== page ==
|Australian hero? Clarke will need to revive the team’s fortunes to win over sceptical fans [GALLO/GETTY]|
Michael Clarke, long the heir apparent to Ricky Ponting, was named Australia’s 43rd Test captain on Wednesday, a day after his mentor quit the post.
The 29-year-old will also take charge of the one-day side, which plays three matches in Bangladesh next month.
All rounder Shane Watson was appointed the new vice-captain of the Test and one-day teams.
“I certainly don’t believe I can get the whole of this country to like me. For me it’s about earning the respect of the doubters by leading the team in the right way and playing cricket in the right way”
Michael Clarke, Australia captain
“I just want to say what a honour it is to be named captain of Australia and a huge surprise to see Ricky stand down,” Clarke told a news conference at the Sydney Cricket Ground (SCG).
Clarke, who turns 30 this weekend, begins the job with Australian cricket at its lowest ebb since the mid-1980s, ranked fifth in the world in Tests and still smarting from a home Ashes drubbing at the hands of England and a quarterfinal exit at the World Cup.
“The key for me is we go back to old-fashioned basics. That’s batting, bowling and fielding,” he said.
“I’m not going to reinvent the wheel.
“We want to become the number one ranked team in all forms and that’s going to take a long time.”
If newspaper and website polls are to be believed, Clarke’s appointment was not welcomed by a lot of fans, many of whom take exception to his transformation from a working class boy from Sydney’s western suburbs into a celebrity.
The tattoos, top of the range BMW, glamorous apartment in the beachside Sydney suburb of Bondi and celebrity girlfriends make him a very different captain from his 42 predecessors.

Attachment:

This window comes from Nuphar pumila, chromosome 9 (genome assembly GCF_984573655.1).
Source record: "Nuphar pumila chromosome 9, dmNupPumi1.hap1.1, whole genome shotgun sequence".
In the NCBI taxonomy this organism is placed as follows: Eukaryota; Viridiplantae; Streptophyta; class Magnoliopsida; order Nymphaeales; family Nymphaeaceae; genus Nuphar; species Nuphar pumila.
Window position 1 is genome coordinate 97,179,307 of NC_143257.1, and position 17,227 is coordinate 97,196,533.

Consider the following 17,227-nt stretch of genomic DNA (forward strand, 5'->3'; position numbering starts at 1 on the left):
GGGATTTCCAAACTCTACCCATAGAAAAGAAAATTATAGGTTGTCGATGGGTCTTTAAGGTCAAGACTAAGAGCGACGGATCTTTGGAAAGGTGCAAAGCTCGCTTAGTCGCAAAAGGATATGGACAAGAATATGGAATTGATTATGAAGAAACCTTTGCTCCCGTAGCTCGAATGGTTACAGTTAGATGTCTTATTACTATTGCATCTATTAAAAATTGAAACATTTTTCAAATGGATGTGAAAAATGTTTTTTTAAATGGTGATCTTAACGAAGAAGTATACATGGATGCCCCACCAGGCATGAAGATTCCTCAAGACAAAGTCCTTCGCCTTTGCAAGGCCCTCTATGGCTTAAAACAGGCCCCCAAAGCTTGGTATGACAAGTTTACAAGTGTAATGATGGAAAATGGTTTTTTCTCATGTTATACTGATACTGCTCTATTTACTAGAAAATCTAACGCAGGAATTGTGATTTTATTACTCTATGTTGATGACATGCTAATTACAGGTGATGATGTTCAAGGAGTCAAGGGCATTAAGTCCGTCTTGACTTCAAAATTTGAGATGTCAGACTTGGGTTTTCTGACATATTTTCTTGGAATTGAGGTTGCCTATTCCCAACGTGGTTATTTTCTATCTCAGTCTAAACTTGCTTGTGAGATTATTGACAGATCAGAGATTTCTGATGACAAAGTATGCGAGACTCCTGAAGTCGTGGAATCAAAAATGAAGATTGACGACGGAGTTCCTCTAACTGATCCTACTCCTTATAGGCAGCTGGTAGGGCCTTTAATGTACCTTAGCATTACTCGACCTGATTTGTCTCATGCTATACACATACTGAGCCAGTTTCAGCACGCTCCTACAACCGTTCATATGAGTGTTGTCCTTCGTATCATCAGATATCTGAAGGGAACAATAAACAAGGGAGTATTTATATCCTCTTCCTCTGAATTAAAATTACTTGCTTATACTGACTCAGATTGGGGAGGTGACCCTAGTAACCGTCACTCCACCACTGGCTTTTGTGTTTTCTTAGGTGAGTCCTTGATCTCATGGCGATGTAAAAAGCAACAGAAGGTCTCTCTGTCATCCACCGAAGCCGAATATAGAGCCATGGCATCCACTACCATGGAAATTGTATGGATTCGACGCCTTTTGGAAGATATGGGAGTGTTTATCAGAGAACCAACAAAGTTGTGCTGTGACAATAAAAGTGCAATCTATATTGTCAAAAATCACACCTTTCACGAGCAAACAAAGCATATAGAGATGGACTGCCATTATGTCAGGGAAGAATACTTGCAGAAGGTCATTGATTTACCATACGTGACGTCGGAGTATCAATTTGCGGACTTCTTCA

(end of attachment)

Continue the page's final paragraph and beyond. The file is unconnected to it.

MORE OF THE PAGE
Also a keen tweeter, it was via his Twitter page that Clarke apologised for not walking when given out during the Ashes defeat in Adelaide in December.
|Ponting scored a century against India in his final match as captain [Reuters]|
“My address has changed and I’ve got a few more tattoos than when I was a kid, but the person inside is exactly the same,” he said.
“I need to be continue to be true to myself, people will have their own opinions,” he added. “I certainly don’t believe I can get the whole of this country to like me.
“For me it’s about earning the respect of the doubters by leading the team in the right way and playing cricket in the right way.”
Nicknamed Pup, Clarke burst onto world cricket’s stage with 151 on his Test debut in Bangalore in 2004 and another century on his home debut against New Zealand.
He averages 46.49 in 69 Tests and 44.32 in 195 ODIs.
His form has dipped over the last year, however, and he said he hoped the responsibility of the captaincy would help him recapture his form.
“I hope it helps,” he said. “I think that’s another thing that Ricky’s taught me, to be leading from the front on the field is so important.”
Clarke faces a baptism of fire over the next 12 months as Australia follow their trip to Bangladesh with Test tours of Sri Lanka and South Africa before hosting New Zealand and India in the next southern hemisphere summer.
Ponting, who wants to continue playing in both one day and Test matches, was included in the squad for Bangladesh, which was also announced on Wednesday.
Clarke said he would welcome advice from the man he once said would always be his leader.
“I think Bangladesh will be a great test for that to see how it all unfolds,” Clarke said.
“I’m confident that if he can continue to play for as long as he has done I’m sure it will work.”
Cameron White will retain the captaincy of Australia’s Twenty20 team, which Clarke relinquished after losing the fifth Ashes Test to England as stand-in captain for the injured Ponting in January.
Watson is also vice-captain of the Twenty20 team.